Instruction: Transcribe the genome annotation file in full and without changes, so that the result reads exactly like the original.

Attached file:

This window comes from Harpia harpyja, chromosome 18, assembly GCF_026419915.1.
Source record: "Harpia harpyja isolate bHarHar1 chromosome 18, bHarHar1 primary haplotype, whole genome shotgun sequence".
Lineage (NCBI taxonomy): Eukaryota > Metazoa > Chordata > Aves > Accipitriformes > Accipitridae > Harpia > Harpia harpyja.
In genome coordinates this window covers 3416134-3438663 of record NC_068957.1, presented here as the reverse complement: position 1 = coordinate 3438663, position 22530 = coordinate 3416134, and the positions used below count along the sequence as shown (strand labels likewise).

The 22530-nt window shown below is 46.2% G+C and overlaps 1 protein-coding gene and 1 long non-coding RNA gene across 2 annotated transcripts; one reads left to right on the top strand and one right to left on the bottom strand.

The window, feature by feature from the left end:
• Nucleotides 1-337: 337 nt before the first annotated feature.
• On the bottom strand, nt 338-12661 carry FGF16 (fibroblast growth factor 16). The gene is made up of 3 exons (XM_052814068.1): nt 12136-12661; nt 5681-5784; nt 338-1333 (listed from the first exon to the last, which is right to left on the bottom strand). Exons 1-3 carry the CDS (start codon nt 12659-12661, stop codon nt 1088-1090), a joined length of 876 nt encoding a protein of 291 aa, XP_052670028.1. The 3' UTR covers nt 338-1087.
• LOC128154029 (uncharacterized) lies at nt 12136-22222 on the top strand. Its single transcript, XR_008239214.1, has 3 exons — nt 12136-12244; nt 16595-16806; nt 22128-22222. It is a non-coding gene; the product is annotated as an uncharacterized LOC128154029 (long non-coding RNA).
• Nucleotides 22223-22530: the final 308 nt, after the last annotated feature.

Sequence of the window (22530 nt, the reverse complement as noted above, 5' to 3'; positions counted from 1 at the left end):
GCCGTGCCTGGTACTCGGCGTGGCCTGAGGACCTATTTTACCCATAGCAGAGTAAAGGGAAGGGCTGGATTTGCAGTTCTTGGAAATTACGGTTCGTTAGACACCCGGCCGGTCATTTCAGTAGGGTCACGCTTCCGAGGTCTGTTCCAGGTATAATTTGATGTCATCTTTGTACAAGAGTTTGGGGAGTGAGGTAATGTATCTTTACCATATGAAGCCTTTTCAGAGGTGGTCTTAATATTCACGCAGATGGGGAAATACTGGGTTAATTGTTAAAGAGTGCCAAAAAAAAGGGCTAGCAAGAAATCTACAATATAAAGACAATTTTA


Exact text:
This window comes from Harpia harpyja, chromosome 18, assembly GCF_026419915.1.
Source record: "Harpia harpyja isolate bHarHar1 chromosome 18, bHarHar1 primary haplotype, whole genome shotgun sequence".
Lineage (NCBI taxonomy): Eukaryota > Metazoa > Chordata > Aves > Accipitriformes > Accipitridae > Harpia > Harpia harpyja.
In genome coordinates this window covers 3416134-3438663 of record NC_068957.1, presented here as the reverse complement: position 1 = coordinate 3438663, position 22530 = coordinate 3416134, and the positions used below count along the sequence as shown (strand labels likewise).

The 22530-nt window shown below is 46.2% G+C and overlaps 1 protein-coding gene and 1 long non-coding RNA gene across 2 annotated transcripts; one reads left to right on the top strand and one right to left on the bottom strand.

The window, feature by feature from the left end:
• Nucleotides 1-337: 337 nt before the first annotated feature.
• On the bottom strand, nt 338-12661 carry FGF16 (fibroblast growth factor 16). The gene is made up of 3 exons (XM_052814068.1): nt 12136-12661; nt 5681-5784; nt 338-1333 (listed from the first exon to the last, which is right to left on the bottom strand). Exons 1-3 carry the CDS (start codon nt 12659-12661, stop codon nt 1088-1090), a joined length of 876 nt encoding a protein of 291 aa, XP_052670028.1. The 3' UTR covers nt 338-1087.
• LOC128154029 (uncharacterized) lies at nt 12136-22222 on the top strand. Its single transcript, XR_008239214.1, has 3 exons — nt 12136-12244; nt 16595-16806; nt 22128-22222. It is a non-coding gene; the product is annotated as an uncharacterized LOC128154029 (long non-coding RNA).
• Nucleotides 22223-22530: the final 308 nt, after the last annotated feature.

Sequence of the window (22530 nt, the reverse complement as noted above, 5' to 3'; positions counted from 1 at the left end):
GCCGTGCCTGGTACTCGGCGTGGCCTGAGGACCTATTTTACCCATAGCAGAGTAAAGGGAAGGGCTGGATTTGCAGTTCTTGGAAATTACGGTTCGTTAGACACCCGGCCGGTCATTTCAGTAGGGTCACGCTTCCGAGGTCTGTTCCAGGTATAATTTGATGTCATCTTTGTACAAGAGTTTGGGGAGTGAGGTAATGTATCTTTACCATATGAAGCCTTTTCAGAGGTGGTCTTAATATTCACGCAGATGGGGAAATACTGGGTTAATTGTTAAAGAGTGCCAAAAAAAAGGGCTAGCAAGAAATCTACAATATAAAGACAATTTTA